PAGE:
-- “There are great people present in the program and staff members that sincerely want to see you succeed.”
     -- “I believe SLU offers a great mix of diverse faculty and some excellent mentors who truly seek to help students succeed in what they do.”
      “Our graduate students receive outstanding and individualized training,” said Chris Beachy, head of the Department of Biological Sciences. “Our graduate faculty has outstanding publishing success in professional journals, they obtain external funding from nationally competitive sources like the National Science Foundation, and they are recognized and honored for their career work by various specialist organizations.”

Biology graduate program ranked

Southeastern Ceramics Club holds pottery sale Nov. 30 - Dec. 1
Just in time for holiday gift-giving, the Southeastern Ceramics Club will hold its annual pottery sale Nov. 30 and Dec. 1 from 9 a.m. to 2 p.m. in the Student Union.
     The club was organized to help Southeastern students sell and promote their work.
     For more information, call 549-2193.

The Australian Tropics next topic at Southeastern Science on Tap presentation
Australia, by far, has the highest number of reptile species of any country in the world, according to Southeastern Instructor of Biology Sean Doody.
     “Even when we consider Australia a continent, Africa, which is four times the size of Australia, has less than twice the number of reptile species,” Doody said.
     Doody will present “The (Thorny) Devil Made Me Do It: 20 Years in the Australian Tropics” as the next Science on Tap Presentation on Tuesday, Dec. 1. Scheduled for 7 p.m. at Tope Lá Catering, 113 East Thomas St. in Hammond, the lecture is free and open to all ages.
     According to Doody, the presentation will track one person’s reptile-driven passion for complete immersion into the animal communities of tropical Australia.
     “This is a research journey into remarkable reptiles across tropical Australia, exposing novel natural histories of lizards, snakes, turtles and crocodiles, and a few less interesting groups, such as birds and mammals,” Doody explained. “It will reveal the raw beauty and diversity of Australian landscapes and cultures and the challenges and dangers of working in remote places.”
     Doody said the lecture will cover a breadth of scientific topics, including ecology, evolution, behavior, physiology, biogeography, community ecology, and the biology of invasive species. It will also highlight discoveries of reptiles’ evolutionary solutions to problems presented by their environment and by their predators and prey.
     For information on future Science on Tap presentations, contact the Department of Biological Sciences at 549-3740.

Southeastern Guitar Ensemble to present fall concert
The Southeastern Guitar Ensemble, directed by Instructor Patrick Kerber, will perform its fall concert on Dec.1, at 7:30 p.m. in Pottle Auditorium.
     The free program will feature music for guitar duo, guitar trio, guitar with trumpet, two guitars and voice, and the full ensemble of 10 guitars.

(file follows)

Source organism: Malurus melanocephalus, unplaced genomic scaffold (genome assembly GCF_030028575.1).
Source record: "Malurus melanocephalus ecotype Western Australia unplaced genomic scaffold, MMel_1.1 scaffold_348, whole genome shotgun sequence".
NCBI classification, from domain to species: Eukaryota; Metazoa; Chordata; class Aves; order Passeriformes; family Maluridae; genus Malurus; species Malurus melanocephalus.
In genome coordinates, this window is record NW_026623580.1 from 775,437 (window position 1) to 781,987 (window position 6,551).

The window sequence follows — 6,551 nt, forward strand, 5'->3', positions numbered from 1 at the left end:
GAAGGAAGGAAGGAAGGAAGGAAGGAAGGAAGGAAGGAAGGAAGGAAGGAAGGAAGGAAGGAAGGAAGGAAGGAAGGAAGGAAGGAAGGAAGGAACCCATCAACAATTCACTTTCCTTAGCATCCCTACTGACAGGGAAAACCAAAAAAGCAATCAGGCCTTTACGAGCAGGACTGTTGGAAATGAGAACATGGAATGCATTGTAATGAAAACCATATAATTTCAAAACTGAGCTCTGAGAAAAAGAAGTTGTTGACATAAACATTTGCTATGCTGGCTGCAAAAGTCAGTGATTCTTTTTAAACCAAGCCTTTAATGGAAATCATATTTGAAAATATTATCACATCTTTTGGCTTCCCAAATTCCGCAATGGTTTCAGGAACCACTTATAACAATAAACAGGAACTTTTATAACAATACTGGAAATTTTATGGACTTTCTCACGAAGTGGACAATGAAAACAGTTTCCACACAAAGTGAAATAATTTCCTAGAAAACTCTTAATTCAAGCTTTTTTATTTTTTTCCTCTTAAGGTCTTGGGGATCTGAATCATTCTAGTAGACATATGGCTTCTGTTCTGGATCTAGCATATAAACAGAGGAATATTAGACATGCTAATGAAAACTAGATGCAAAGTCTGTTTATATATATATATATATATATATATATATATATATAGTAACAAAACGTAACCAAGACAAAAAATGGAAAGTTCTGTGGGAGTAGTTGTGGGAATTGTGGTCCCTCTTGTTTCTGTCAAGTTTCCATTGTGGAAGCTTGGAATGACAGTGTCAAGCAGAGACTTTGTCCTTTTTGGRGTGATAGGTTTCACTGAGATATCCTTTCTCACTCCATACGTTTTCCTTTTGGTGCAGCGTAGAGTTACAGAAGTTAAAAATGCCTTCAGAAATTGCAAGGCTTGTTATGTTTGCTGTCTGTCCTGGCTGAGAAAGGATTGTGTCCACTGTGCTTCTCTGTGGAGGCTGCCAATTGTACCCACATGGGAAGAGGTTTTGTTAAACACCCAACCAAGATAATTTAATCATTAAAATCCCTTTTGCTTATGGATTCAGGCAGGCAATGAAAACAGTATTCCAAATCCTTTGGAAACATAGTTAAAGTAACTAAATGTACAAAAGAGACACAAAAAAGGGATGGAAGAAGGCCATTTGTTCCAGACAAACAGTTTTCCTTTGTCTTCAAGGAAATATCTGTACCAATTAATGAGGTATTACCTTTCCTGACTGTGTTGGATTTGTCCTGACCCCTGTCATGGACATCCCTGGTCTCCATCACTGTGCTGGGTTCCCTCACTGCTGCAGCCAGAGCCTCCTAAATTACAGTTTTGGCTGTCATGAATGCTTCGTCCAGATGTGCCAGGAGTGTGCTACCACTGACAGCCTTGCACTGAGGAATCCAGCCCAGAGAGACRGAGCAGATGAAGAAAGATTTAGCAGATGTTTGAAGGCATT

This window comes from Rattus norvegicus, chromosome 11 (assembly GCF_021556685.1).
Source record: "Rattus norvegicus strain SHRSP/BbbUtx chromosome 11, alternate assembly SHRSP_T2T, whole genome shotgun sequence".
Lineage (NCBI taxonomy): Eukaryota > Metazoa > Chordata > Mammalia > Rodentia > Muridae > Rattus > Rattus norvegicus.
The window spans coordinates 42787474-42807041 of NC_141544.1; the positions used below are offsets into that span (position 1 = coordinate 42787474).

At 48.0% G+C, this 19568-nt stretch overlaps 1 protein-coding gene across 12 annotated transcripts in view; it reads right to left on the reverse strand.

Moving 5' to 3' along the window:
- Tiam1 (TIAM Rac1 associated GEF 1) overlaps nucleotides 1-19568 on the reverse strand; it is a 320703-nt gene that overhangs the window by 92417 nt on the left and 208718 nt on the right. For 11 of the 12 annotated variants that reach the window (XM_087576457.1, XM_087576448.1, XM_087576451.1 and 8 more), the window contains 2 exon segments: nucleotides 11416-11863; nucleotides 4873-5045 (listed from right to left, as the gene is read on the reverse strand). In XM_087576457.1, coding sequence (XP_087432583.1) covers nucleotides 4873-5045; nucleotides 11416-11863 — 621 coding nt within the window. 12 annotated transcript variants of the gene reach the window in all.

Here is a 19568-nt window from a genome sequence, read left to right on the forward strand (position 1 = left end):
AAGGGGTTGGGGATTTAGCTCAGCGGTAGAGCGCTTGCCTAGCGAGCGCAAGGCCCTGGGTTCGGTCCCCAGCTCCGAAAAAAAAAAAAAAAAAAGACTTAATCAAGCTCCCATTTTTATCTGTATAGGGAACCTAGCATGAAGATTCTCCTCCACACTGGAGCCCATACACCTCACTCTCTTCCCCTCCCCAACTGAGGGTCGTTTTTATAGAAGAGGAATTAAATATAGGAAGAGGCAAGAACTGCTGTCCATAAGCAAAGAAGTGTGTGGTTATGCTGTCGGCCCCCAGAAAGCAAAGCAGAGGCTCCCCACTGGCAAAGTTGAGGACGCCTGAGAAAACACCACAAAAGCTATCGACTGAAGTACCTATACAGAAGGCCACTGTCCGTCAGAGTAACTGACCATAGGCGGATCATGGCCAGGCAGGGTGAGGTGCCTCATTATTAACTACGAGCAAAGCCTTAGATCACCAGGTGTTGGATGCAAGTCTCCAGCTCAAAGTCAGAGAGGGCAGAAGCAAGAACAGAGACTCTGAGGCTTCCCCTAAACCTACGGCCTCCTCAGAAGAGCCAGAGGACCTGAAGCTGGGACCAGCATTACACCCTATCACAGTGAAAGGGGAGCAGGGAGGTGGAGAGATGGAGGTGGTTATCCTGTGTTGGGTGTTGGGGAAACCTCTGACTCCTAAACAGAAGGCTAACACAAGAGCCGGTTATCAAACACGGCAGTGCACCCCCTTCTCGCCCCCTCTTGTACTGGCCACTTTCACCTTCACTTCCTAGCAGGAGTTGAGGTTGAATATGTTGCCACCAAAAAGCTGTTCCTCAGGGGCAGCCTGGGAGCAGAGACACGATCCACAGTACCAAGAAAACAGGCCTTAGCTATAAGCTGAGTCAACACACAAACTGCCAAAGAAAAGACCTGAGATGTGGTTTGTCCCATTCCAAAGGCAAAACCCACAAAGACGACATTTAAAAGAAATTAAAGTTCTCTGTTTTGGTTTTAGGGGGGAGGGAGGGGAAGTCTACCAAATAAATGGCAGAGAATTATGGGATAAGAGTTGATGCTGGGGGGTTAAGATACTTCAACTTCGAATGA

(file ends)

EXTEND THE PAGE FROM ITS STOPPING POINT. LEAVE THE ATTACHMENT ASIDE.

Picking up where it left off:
“This will be a typical guitar ensemble concert that will present music in fairly atypical formats,” Kerber said. “It will be a ‘something for everyone’ program with music from the German Renaissance, to the Spanish Romantic repertoire, to arrangements of South American folk songs, Central American guitar music, and American jazz.”  
     The concert will feature guest artists Austin Dugas-Higdon on trumpet, who will perform Ray Noble’s jazz standard “Cherokee” with guitarist Ken Turner. Soprano Stephanie Arledge will perform two Spanish art songs: Enrique Granados’ “El tra la la,”and Manuel de Falla’s “Asturiana” with guitarists Blake Guidry and Brandi Callais. The songs were arranged for Blake Guidry.
     For more information call 549-2886, or email Kerber at

Grant from Dollar General to aid Southeastern literacy program
Southeastern has received a grant from the Dollar General Literacy Foundation to support a youth literacy program.
     The $4,000 grant will help support Project Roar (“Rediscovering Opportunities and Attitudes toward Reading”), a program for middle-school children that is sponsored by the College of Education’s Department of Teaching and Learning.
     This is the second year for the program, explained Gerlinde Beckers, assistant professor of education and coordinator of the project, which provides and expands literacy intervention for children attending high-poverty schools.
     Beckers said Project Roar coordinates book clubs guided by university pre-service teacher candidates who are enrolled in undergraduate adolescent literature courses.
     “For Southeastern students, this is an ideal real-world ready service learning project. They are able to learn exactly what is taught in their coursework through a practical, hands-on experience with middle school students,” Beckers said.
     Approximately 40-60 students will be able to participate and utilize Kindles made available for the book club. The one-day per week program is held at the Hammond Community Center after-school program through Project LION (“Learning in our Neighborhood”). Project LION is a community partnership sponsored by the Entergy Charitable Foundation through an additional grant to Beckers.
     “For adolescents to become more proficient readers, they must read and read a lot,” she explained. “This is a way that we can combat the trend of declining reading among this age group and address issues of reading engagement and motivation.”
     Project Roar’s second year is expected to build on the successes of last year by increasing the number of Kindles and ebooks. For more information, contact Beckers at 549-3030.
     The Dollar General Literacy Foundation supports initiatives designed to enhance literacy and education projects. Since its inception in 1993, the Dollar General Literacy Foundation has awarded more than $100 million in grants to nonprofit organizations.
 Dollar General literacy grant